On Thursday, February 28, 2019 the Committee on Children held a public hearing in which several community advocates, organizations, and state departments came forward to present their cases surrounding issues of Connecticut children. One such notable and impassioned speaker was Sarah Eagan of the State Office of the Child Advocate. In a compelling argument in favor of bill 892, “An Act Concerning the Safety and Well-being of Youths Placed in Out-of-Home Settings Licensed, Administered, and Investigated by the Department of Children and Families”, Ms. Eagan reintroduced the room to a prior case of a young girl named Destiny, who, due to abominable circumstances and poor ethics and resources in her place of care, committed suicide while 8 months pregnant less than one year ago. As Ms. Eagan rehashed this tragic story and the further suicide cases due to “immediate jeopardy of harm” in the South Campus of the Solnit Center, a children’s Psychiatric hospital in Middletown, CT, that were unveiled after the June 2018 investigation, the room was quiet with the heavy implications of the case.
It was made clear, however, that the intent of retelling this painful story was not merely to drudge up past horrors but was to instead shed light on the issue at hand in bill 892: an absolute lack of transparency in communication to families of highly vulnerable children in the state’s care. According to Sarah Eagan, when the case of 16-year-old Destiny was being investigated last year, a representative from the Solnit Center where Destiny committed suicide admitted that no attempts were made to contact either Destiny’s family about warning signs prior to the suicide, nor the families of the children involved in the 6 other suicide attempts that month at the same psychiatric hospital. Neither were there any attempts made to alert families of the “grave deficiencies” in resources and facilities discovered during the investigation (Eagan). The bill being proposed, that which Sarah Eagan on behalf of the Office of the Child Advocate vehemently supported, would mandate some sort of notification system to families regarding deficiencies found in psychiatric units such as the one in Destiny’s case. It would define and require a collaborative communication process between the Department of Children and Families (DCF), Office of the Child Advocate and other potential organizations in the interest of children, and families and communities of the involved children so that, as Eagan put it, the communication system is “not black-out in nature” (meaning there is more transparency).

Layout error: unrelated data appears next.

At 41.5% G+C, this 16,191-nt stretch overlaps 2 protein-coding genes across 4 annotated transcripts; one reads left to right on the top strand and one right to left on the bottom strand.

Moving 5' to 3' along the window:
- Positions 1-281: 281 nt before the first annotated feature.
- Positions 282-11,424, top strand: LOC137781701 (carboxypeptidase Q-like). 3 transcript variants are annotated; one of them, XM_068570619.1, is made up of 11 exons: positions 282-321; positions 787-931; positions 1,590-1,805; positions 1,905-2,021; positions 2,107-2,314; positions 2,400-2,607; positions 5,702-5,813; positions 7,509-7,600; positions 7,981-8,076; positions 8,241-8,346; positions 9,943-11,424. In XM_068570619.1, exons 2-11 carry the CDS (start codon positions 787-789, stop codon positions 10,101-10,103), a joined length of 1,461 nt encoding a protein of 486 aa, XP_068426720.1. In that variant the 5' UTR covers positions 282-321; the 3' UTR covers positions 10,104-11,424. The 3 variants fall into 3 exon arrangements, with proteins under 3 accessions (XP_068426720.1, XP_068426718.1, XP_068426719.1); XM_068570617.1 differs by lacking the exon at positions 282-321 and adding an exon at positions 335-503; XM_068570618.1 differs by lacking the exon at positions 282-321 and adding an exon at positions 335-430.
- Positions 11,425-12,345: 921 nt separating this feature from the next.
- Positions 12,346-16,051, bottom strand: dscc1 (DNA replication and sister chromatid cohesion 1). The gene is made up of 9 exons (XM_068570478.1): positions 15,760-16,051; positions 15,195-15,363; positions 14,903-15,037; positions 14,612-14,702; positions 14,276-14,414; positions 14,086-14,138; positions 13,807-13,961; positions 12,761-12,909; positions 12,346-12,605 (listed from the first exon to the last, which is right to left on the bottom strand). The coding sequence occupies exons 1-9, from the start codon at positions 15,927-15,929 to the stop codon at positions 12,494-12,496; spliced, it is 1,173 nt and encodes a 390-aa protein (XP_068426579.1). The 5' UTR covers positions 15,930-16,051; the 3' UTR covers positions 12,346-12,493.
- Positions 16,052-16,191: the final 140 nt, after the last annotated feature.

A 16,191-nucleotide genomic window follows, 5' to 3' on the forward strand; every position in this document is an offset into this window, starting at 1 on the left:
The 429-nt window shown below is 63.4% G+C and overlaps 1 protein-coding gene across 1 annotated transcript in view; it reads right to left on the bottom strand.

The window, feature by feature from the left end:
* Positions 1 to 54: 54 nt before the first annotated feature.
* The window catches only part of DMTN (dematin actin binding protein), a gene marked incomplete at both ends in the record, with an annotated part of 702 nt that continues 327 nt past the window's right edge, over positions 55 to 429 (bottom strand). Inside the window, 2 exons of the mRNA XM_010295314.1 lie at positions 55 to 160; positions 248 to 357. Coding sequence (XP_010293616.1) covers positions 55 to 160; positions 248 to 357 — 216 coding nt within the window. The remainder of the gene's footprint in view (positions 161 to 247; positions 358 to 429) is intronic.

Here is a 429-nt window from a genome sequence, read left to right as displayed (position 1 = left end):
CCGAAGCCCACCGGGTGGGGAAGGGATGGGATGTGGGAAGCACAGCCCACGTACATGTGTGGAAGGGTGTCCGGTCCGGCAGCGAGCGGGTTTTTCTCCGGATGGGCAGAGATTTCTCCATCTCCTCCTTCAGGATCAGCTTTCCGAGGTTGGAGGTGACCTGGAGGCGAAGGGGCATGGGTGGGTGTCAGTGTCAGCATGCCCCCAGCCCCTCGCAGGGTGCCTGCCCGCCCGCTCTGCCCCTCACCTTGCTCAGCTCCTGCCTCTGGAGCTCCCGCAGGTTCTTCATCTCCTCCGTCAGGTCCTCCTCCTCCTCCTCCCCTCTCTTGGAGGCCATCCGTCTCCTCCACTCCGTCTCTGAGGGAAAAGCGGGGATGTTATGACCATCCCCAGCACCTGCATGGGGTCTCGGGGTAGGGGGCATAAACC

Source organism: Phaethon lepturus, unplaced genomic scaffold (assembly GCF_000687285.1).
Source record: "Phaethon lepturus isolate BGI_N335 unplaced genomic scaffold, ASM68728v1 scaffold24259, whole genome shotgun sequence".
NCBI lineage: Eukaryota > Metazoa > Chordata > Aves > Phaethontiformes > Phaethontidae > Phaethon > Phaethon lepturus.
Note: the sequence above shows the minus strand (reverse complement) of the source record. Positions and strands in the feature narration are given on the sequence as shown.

I found Ms. Sarah Dougan’s argument to be incredibly compelling. Furthermore, after her explanation of the opaque nature of communication in matters surrounding the well-being of highly vulnerable children such as those in psychiatric hospitals, foster care, or within the grasp of the state, it seemed to me that such a bill was absolutely vital and ought to be a valence issue that passes with flying colors. There is no justifiable reason that parents and families, many of whom reluctantly and broken-heartedly had to reach out to the state and ask for help in better caring for their children, should be so in the dark concerning the state of their child’s health and safety. If put into law, such a bill would, in my opinion, go beyond easing the minds of concerned parents and extend into the territory of raising the standard for the ethics, care, and resources given to vulnerable children. A facility that is mandated to report any deficiencies in their care to parents and families would by its very nature put in effort to minimize such deficiencies, if for nothing more than to save face and not be forced to report as many grievances on themselves. And a facility, whether that be a foster home or a psychiatric hospital or anything in between, that provides a higher standard of care than is currently present will undoubtedly play a role in a child’s comfort and safety both in and out of the classroom.